Investigating ice slurry’s perceived mechanical abrasive quality to increase pathogen reduction on poultry during immersion chilling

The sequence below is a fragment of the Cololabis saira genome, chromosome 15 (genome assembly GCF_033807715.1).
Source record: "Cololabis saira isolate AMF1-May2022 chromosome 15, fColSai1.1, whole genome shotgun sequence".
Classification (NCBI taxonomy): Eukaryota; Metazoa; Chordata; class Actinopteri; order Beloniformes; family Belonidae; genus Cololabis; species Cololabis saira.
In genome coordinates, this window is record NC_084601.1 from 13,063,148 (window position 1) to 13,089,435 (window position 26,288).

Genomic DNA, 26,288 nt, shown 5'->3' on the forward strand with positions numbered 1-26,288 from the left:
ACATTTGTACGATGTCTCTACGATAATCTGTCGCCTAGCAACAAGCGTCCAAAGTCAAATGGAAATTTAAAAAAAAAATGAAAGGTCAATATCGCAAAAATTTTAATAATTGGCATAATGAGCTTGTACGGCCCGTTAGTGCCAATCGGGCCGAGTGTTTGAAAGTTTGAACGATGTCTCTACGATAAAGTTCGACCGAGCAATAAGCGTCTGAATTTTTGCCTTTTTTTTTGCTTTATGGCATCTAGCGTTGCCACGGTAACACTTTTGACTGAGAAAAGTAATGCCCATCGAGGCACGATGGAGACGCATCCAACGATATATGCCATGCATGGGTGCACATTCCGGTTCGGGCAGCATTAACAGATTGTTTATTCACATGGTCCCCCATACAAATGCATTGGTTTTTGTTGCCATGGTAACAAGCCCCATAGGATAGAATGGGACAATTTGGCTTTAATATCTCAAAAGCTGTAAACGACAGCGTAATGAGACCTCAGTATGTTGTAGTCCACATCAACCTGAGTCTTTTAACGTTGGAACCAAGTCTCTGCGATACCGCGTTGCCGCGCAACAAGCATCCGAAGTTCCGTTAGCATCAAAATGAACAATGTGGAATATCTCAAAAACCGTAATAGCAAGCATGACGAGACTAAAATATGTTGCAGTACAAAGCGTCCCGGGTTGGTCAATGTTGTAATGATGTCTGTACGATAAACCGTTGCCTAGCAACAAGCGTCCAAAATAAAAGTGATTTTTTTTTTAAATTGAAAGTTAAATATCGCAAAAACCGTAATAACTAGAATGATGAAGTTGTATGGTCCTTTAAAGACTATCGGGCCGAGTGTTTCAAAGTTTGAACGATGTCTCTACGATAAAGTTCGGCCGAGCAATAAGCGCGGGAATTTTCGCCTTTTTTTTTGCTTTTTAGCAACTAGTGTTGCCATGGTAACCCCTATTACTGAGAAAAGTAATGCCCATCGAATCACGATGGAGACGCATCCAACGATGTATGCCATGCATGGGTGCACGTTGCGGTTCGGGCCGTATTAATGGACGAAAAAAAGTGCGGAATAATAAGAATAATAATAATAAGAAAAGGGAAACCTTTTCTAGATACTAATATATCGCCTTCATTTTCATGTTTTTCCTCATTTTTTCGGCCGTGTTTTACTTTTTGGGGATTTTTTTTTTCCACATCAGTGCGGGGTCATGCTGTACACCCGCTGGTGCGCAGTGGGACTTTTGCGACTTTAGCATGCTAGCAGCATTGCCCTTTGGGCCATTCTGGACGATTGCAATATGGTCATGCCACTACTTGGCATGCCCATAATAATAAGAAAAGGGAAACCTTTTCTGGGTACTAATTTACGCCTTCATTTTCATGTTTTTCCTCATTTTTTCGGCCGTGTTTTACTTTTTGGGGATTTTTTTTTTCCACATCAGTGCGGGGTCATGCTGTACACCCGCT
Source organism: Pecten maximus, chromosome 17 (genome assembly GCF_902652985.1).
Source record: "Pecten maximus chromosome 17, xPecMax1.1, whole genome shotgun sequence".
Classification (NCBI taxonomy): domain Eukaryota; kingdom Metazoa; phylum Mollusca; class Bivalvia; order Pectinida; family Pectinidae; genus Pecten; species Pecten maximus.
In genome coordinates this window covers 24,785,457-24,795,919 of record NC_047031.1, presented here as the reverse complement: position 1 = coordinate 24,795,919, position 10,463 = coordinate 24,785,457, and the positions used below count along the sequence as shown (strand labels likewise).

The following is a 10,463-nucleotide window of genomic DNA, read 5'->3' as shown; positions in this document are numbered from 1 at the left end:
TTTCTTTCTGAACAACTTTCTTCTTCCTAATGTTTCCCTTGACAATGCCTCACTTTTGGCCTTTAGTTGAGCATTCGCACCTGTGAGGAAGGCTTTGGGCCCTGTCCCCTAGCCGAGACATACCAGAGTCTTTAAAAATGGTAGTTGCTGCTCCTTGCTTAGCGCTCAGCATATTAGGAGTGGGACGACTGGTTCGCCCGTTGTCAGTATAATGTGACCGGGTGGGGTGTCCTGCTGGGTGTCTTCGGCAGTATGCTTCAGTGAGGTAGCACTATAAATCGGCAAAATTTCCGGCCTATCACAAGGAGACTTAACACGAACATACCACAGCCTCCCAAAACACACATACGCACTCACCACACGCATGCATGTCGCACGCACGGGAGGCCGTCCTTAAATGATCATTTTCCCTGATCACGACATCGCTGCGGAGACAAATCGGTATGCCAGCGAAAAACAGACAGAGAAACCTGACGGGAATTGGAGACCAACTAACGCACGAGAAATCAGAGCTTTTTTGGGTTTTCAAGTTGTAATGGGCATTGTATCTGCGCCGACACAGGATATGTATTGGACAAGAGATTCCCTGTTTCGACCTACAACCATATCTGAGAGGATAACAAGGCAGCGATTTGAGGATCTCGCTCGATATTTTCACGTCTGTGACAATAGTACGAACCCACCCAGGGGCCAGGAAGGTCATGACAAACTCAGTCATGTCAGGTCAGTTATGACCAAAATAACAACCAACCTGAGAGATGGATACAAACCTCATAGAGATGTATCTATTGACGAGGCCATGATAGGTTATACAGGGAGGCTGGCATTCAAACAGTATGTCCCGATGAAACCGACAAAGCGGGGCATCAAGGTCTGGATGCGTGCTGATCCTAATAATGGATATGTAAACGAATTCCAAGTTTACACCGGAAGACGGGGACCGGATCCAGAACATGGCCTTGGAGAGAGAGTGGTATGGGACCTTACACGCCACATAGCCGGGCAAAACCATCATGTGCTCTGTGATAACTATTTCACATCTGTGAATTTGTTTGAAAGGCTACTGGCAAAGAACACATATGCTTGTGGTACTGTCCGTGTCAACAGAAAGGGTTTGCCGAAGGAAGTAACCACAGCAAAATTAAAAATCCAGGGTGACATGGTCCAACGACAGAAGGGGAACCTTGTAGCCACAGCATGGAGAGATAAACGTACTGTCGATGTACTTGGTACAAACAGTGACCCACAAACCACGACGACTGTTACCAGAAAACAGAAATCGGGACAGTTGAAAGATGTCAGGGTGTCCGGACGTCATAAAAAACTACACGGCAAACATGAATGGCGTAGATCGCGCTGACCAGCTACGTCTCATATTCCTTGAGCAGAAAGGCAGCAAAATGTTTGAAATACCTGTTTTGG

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The poultry industry is an integral part of Georgia’s economy, accounting for more than half of the state’s agricultural output. In Georgia, more than 20 million pounds of broiler meat are produced daily. Poultry processing entails many phases, and this thesis focuses upon the immersion chilling step. The chilling phase is critical to reducing pathogen presence and ensuring meat product shelf-life. Immersion chilling consumes intense amounts of water and energy resources, and the industry is trying to discover more efficient approaches for processing. This thesis is based upon a multi-year project investigating ice slurry as an alternative chilling medium for the poultry industry. Ice slurry is composed of small characteristic length ice particles and a salt-brine solution that acts as a freezing point depressant. The salt is an important component in maintaining the ice slurry in a homogenous state (i.e., reduce ice agglomeration and media separation). Ice slurry is hypothesized to provide a disruptive scrubbing/abrasive phenomenon resulting in greater pathogen reduction compared to tradition chilled water medium. Pathogen reduction experiments were conducted to determine the Salmonella pathogen reduction capability of chilled water and ice slurry on whole carcasses and wing-parts. Pathogen reduction experiments combined experimental factors of: peracetic acid (PAA) antimicrobial concentration, media salinity, time of immersion chilling, and air agitation levels. Treatment combinations were compared to discover the optimum relationship between factors resulting in the best reduction from STR concentrations pre- and post-chilling. The project also investigated the salt-uptake tendencies of whole carcasses during immersion chilling. Whole carcasses, without the giblets (WOGs) were chilled by either air chill, chilled water, or 4.5% salinity chilled water. Post-chilling, three sample types were collected per each carcass (breast skin, white meat, and dark meat). Results initially addressed salt-uptake concerns when ice slurry medium is used for immersion chilling. Initial findings indicated that salt concentrations increased in the skin, yet did not affect white or dark meat. The skin acts as a barrier that prevents salt penetration into the white and dark meat, furthering the consideration of ice slurry as a poultry chilling medium.